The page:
10 Reasons You Should Consider a Business Mentor
Many entrepreneurs and senior executives ask me why they should consider having a business mentor and how doing so differs from a business coach? To some degree these terms are inter-changeable. In differentiating my service, I tend to think of coaches as being more soft-skilled focused and less prescriptive than business mentors or business advisors. In choosing a business mentor, I believe it is important that the candidate for mentor should have actually achieved what you aspire to and so their advice can be informed by practical experience. Ideally, a business mentor can help you decide both a course of action and how best to implement it. It’s not about being totally prescriptive but rather actively challenging your thoughts and ideas with both theoretical and practical insights, to help you come to better decisions.
Here are ten reasons that many entrepreneurs and senior executives might benefit from having a business mentor:
A mentor might not have all the answers but they should know the key questions to ask, from their own real-world experience. They should also be able to give suggestions to dealing with issues informed by their own experiences.
When you are looking at a problem close-up, you might not be able to ‘see the wood for the trees.’ A mentor can help you develop a perspective by being a certain distance from the issue.
Our thinking often gets stuck with the existing assumptions of an industry and our position in it. With the rate of change of modern business, we often need someone who can help us see our underlying assumptions and thereby challenge the paradigm within which you are looking for a solution. This may help you strategically pivot or to find new ways to add value.
When you are a senior executive, almost everyone you talk to has their own agenda. This means it can be difficult to talk freely without thinking about how your discussion might affect them, their aspirations, interests and careers. A business mentor should be truly independent and dispassionate with no agenda of their own.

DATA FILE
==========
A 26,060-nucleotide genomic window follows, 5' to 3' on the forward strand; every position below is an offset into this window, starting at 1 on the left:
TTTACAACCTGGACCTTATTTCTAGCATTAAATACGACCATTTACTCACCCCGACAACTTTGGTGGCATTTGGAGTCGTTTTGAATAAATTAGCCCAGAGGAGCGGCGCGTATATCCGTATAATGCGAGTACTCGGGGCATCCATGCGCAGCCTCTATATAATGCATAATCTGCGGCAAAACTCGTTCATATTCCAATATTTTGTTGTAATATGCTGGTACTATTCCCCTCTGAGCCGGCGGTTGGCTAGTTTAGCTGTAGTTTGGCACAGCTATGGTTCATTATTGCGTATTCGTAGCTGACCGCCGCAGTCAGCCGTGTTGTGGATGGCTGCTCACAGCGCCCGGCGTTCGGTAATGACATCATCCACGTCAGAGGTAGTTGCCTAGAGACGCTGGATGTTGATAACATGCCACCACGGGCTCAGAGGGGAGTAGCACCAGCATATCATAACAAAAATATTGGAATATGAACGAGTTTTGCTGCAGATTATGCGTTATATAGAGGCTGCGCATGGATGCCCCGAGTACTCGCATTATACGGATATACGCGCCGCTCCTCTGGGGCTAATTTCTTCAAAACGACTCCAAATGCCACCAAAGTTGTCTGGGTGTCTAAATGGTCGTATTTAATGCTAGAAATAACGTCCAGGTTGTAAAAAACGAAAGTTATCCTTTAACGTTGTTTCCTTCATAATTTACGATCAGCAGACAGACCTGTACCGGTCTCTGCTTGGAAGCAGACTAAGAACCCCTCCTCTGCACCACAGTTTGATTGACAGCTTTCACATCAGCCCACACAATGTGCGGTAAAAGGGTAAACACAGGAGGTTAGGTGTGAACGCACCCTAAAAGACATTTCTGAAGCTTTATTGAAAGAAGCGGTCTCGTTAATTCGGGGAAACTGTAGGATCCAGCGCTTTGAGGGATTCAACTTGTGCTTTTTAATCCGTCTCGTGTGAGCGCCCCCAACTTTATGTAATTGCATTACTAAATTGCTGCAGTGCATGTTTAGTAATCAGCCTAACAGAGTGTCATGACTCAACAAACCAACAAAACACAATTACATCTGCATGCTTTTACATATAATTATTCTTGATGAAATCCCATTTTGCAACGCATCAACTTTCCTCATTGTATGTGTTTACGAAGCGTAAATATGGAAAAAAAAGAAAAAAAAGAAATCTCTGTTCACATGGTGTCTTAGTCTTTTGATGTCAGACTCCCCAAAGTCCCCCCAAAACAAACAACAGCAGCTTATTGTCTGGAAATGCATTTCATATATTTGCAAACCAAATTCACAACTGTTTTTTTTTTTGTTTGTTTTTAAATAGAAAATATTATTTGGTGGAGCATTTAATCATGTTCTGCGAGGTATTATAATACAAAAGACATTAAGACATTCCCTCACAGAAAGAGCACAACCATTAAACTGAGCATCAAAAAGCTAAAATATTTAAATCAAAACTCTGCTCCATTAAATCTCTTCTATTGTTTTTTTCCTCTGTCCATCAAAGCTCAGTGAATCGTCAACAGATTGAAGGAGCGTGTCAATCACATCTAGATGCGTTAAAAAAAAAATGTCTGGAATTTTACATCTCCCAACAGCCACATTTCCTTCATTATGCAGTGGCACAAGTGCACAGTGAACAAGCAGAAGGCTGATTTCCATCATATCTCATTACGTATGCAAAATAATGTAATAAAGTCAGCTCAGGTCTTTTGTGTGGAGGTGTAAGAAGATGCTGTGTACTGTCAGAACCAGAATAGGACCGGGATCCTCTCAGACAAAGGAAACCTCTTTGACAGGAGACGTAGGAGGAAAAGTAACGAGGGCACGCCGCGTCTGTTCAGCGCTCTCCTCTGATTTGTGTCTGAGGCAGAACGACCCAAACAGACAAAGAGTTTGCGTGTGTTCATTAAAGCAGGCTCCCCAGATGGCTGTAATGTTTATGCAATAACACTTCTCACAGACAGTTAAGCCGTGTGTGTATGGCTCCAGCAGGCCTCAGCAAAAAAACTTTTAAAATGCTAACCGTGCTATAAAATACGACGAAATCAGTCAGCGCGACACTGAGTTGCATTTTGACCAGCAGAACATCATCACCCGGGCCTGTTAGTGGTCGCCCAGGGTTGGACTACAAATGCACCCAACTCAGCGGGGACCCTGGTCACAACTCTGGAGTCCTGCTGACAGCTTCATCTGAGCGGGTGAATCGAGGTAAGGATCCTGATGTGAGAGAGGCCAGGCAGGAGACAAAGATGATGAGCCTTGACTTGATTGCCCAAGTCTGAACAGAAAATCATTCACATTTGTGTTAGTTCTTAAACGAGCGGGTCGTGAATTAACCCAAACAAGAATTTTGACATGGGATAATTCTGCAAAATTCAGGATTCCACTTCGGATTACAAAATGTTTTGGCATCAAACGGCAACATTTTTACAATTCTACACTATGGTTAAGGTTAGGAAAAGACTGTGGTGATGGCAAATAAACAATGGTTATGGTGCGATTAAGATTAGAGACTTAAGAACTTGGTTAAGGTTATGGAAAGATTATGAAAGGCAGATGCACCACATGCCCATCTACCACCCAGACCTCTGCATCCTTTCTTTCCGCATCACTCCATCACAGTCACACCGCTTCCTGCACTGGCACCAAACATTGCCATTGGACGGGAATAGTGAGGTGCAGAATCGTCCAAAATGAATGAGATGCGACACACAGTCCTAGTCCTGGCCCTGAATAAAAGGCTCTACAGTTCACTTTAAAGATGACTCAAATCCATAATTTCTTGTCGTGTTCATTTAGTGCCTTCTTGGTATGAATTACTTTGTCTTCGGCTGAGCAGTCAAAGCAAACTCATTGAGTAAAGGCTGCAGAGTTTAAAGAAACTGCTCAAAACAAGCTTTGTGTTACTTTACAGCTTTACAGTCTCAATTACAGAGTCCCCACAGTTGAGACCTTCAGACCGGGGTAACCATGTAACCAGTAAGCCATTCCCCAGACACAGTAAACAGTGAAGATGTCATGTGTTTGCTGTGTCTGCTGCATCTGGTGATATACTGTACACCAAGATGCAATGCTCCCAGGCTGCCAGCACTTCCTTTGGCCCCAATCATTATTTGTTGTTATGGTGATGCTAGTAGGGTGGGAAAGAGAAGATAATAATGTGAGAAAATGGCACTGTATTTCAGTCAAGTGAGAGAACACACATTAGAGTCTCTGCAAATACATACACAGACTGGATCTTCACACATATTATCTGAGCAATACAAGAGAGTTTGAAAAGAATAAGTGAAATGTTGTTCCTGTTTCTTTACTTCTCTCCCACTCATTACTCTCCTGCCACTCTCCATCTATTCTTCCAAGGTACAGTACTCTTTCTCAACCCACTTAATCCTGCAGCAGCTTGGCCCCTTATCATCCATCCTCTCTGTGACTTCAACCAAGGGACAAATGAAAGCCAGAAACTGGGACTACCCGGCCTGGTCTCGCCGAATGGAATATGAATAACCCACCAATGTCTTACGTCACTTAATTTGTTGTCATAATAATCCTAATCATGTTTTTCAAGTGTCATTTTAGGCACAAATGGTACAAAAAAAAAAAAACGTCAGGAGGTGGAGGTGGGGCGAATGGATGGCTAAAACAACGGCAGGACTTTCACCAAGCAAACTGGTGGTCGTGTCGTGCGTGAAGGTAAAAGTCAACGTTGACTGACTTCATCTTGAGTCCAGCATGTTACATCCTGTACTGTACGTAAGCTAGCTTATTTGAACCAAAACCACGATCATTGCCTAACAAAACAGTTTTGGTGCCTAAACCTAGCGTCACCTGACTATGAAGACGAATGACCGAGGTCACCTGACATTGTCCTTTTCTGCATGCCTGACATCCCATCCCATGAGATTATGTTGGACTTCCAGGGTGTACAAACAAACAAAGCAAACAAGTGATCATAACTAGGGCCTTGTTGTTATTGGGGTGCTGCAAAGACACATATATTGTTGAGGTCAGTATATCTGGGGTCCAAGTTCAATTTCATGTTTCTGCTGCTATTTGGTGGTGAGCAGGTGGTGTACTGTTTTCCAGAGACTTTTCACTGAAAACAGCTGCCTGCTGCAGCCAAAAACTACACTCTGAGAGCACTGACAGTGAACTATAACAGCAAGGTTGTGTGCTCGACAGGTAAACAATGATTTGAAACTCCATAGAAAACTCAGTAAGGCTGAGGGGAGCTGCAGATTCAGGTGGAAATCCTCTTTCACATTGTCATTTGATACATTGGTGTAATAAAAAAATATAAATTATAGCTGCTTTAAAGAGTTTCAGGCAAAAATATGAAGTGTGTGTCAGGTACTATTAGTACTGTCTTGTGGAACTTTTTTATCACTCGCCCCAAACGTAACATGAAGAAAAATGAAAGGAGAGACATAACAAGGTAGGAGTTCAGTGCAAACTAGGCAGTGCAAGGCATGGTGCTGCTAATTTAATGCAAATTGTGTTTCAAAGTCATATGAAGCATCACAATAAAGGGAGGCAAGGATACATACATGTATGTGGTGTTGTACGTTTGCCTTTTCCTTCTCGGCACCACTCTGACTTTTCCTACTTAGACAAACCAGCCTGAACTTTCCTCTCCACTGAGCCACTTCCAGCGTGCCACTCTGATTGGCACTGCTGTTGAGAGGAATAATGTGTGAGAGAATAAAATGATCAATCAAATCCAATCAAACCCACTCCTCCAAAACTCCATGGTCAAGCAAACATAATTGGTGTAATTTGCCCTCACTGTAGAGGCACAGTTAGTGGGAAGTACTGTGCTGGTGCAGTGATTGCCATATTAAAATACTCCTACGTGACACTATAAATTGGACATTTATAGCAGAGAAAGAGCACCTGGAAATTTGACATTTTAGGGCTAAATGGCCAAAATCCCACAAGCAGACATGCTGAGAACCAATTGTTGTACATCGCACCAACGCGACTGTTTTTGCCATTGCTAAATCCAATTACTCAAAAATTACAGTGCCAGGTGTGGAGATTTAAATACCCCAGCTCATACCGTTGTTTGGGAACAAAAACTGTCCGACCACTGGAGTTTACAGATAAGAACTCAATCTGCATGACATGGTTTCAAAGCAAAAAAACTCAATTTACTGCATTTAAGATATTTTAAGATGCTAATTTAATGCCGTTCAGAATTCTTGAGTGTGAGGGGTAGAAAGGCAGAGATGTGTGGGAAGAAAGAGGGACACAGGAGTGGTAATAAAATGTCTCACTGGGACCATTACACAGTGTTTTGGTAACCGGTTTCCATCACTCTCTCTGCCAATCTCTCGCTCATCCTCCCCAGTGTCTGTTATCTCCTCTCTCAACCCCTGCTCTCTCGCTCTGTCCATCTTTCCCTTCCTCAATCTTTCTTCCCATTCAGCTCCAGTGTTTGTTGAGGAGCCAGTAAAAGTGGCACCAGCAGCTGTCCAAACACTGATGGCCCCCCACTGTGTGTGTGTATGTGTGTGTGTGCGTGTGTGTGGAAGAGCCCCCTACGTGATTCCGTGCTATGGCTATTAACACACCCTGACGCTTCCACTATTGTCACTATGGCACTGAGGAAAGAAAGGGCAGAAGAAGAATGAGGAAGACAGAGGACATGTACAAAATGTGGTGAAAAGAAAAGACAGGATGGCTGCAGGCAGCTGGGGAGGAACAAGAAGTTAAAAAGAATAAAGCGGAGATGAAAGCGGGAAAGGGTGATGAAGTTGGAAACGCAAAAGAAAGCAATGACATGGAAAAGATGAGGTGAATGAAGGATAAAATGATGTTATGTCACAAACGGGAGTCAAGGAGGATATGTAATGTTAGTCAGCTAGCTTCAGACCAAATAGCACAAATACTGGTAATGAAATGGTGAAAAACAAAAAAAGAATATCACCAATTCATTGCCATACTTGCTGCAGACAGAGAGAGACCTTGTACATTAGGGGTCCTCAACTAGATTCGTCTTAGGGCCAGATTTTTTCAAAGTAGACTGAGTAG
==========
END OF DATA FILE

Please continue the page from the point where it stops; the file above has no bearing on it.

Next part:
Everyone has their own blind spots about themselves, their preferences and views of others. A good mentor will come to understand your thought processes, what is motivating you and help you to see something that you might otherwise.
Entrepreneurs and senior executives often have passion as an essential driver of success. Yet ‘falling in love with yesterday’s decisions’ can be a disastrous product of passion. Sometimes you have to ask yourself ‘Knowing what I know now, would I still make the same decision? If not, should I change course?’ This re-evaluation can be a vital reality check in the light of new information. A good business mentor or business advisor will offer you detachment to help you reflect on previous decisions and re-evaluate them.
A business mentor brings you commercial experience that other specialist professional advisers, such as lawyers and accountants, often lack. A business mentor should know how to evaluate, balance and integrate advice from different sources in the business’ best interests.
A good business mentor should help you take time away from the daily firefighting that often dominates attention. You might think ‘but I don’t have time for a regular mentoring session’ but all these small decisions and battles contribute to your strategy, for better or for worse. If you want to stay on course to achieve your goals then time with your mentor can help you see if these daily challenges are taking you closer to your strategic goals or if they are steering ‘off-course.’
As a senior executive or entrepreneur, you often have to have difficult conversations and negotiations with employees, suppliers, bank managers, customers and other stakeholders. An experienced business mentor can provide a safe place for you to rehearse these difficult conversations, understand how the other side might be thinking, appreciate the costs of winning or losing and what a compromise might look like.
Finally, an experienced mentor should give you the opportunity to learn from someone else’s mistakes. If your mentor has already achieved what you aspire to, they have probably made loads of relevant mistakes on the way. Why not learn from someone else’s mistakes and save yourself some money and anguish?
Hopefully, this shortlist has given you some food for thought about the value that a business mentor has to offer. Always remember that a good one should be able to provide a safe place for difficult, challenging yet creative conversations informed by real-world experience. If you would like to learn more, then why not arrange a short introductory ‘no obligation’ discussion with Mike Trup to find out more.